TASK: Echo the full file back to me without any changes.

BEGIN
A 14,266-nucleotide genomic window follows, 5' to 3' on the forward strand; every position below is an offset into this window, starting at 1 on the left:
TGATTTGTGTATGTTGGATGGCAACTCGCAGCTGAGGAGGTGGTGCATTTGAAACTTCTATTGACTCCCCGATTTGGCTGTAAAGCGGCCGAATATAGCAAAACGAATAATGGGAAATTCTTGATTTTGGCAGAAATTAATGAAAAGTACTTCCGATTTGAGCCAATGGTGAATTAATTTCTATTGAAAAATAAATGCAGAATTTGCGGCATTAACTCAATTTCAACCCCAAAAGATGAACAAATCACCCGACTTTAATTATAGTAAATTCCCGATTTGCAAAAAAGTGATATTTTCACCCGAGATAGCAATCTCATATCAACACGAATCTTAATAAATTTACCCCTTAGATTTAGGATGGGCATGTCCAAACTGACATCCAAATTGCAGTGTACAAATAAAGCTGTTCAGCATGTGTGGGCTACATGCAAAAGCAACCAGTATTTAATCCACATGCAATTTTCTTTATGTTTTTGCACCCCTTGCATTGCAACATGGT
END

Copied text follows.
A 14,266-nucleotide genomic window follows, 5' to 3' on the forward strand; every position below is an offset into this window, starting at 1 on the left:
TGATTTGTGTATGTTGGATGGCAACTCGCAGCTGAGGAGGTGGTGCATTTGAAACTTCTATTGACTCCCCGATTTGGCTGTAAAGCGGCCGAATATAGCAAAACGAATAATGGGAAATTCTTGATTTTGGCAGAAATTAATGAAAAGTACTTCCGATTTGAGCCAATGGTGAATTAATTTCTATTGAAAAATAAATGCAGAATTTGCGGCATTAACTCAATTTCAACCCCAAAAGATGAACAAATCACCCGACTTTAATTATAGTAAATTCCCGATTTGCAAAAAAGTGATATTTTCACCCGAGATAGCAATCTCATATCAACACGAATCTTAATAAATTTACCCCTTAGATTTAGGATGGGCATGTCCAAACTGACATCCAAATTGCAGTGTACAAATAAAGCTGTTCAGCATGTGTGGGCTACATGCAAAAGCAACCAGTATTTAATCCACATGCAATTTTCTTTATGTTTTTGCACCCCTTGCATTGCAACATGGT